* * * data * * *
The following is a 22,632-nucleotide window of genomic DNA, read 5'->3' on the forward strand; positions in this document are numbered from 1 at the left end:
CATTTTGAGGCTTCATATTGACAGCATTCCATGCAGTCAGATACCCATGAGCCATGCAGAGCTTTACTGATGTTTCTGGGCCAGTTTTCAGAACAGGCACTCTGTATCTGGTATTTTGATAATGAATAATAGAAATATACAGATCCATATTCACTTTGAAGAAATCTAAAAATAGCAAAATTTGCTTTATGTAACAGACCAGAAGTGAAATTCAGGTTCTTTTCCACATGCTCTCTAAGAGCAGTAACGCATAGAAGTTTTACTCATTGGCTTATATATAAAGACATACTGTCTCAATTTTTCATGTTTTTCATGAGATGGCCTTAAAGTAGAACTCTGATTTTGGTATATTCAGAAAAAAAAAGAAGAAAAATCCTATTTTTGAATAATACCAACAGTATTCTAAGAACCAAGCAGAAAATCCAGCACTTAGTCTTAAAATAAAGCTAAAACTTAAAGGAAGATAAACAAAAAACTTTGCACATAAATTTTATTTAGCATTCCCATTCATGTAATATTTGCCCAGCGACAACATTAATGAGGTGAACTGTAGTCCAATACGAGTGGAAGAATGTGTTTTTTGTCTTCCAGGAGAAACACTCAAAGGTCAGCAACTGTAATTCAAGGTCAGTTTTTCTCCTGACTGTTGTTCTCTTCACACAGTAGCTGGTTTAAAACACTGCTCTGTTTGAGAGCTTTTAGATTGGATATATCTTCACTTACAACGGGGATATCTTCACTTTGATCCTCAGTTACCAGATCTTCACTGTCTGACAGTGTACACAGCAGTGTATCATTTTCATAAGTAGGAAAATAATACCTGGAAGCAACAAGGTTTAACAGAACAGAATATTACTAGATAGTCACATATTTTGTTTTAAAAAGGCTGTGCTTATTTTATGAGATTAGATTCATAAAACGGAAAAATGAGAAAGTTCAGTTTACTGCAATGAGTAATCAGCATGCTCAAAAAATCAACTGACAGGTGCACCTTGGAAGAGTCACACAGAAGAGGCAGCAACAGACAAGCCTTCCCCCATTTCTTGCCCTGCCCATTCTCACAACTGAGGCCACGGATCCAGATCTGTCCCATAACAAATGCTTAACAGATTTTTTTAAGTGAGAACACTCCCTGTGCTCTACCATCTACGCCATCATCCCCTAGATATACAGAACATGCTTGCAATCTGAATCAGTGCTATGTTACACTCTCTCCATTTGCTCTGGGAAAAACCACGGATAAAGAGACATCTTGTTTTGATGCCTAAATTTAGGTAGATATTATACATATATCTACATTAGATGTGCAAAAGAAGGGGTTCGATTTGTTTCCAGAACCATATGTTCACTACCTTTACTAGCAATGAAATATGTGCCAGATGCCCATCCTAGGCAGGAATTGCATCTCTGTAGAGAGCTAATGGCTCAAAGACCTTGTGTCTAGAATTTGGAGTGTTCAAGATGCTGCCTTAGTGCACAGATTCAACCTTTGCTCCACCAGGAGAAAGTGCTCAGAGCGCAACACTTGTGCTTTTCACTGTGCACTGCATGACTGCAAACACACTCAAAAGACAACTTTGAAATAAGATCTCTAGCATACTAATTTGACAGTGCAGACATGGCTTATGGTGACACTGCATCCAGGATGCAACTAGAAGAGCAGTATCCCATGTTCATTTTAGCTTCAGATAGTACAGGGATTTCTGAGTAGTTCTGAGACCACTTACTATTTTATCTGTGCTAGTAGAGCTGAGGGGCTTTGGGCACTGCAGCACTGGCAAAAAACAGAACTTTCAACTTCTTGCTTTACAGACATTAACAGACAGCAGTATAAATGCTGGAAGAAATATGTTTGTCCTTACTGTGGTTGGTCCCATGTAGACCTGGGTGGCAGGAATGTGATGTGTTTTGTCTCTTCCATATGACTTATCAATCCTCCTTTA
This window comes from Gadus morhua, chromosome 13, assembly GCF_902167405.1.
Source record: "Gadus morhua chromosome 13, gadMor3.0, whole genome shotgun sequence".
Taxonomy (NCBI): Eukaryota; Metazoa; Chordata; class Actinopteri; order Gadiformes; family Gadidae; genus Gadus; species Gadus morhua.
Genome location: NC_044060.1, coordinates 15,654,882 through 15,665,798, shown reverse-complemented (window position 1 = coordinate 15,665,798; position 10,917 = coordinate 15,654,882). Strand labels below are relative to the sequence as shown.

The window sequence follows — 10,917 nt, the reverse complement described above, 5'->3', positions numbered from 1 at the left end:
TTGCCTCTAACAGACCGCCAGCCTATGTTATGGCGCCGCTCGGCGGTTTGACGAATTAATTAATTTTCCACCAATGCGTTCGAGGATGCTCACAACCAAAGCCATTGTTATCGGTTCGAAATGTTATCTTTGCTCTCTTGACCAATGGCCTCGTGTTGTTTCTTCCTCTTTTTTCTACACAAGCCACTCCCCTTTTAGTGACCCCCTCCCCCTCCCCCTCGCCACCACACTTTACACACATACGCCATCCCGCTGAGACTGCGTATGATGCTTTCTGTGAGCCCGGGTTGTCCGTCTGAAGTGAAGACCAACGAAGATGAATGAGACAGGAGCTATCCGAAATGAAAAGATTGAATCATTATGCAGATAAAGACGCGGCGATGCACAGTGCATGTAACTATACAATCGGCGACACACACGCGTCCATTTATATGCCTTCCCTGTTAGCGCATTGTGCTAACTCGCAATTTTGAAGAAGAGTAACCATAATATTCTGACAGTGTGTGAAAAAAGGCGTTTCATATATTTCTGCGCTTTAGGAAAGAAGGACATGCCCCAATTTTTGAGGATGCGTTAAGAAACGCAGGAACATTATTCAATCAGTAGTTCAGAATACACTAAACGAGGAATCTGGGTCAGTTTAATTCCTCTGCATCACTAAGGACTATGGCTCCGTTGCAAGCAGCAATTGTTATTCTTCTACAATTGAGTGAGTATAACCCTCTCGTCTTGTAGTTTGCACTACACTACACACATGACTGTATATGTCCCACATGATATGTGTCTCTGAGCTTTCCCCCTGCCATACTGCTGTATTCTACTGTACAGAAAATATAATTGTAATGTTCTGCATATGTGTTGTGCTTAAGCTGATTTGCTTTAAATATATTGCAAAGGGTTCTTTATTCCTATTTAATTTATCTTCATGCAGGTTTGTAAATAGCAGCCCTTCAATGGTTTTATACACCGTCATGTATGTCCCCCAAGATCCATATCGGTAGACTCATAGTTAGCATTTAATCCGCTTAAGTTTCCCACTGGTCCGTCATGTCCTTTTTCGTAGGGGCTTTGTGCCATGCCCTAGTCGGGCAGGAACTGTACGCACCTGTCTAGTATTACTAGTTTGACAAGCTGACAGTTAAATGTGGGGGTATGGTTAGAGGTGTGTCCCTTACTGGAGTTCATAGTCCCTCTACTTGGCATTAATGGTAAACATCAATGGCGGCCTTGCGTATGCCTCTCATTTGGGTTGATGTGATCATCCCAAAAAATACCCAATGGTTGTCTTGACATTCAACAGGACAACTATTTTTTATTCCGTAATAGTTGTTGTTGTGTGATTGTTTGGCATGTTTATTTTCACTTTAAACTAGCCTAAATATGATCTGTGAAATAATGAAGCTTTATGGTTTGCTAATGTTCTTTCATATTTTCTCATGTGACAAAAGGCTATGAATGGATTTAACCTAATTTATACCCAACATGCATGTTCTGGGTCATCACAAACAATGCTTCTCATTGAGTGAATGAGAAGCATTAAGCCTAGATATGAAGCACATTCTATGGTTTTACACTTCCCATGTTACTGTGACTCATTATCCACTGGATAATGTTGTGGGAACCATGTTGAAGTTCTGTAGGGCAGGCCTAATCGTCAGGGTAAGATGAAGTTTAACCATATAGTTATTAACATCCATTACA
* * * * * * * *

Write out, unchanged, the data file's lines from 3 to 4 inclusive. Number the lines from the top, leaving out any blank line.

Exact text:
This window comes from Gadus morhua, chromosome 13, assembly GCF_902167405.1.
Source record: "Gadus morhua chromosome 13, gadMor3.0, whole genome shotgun sequence".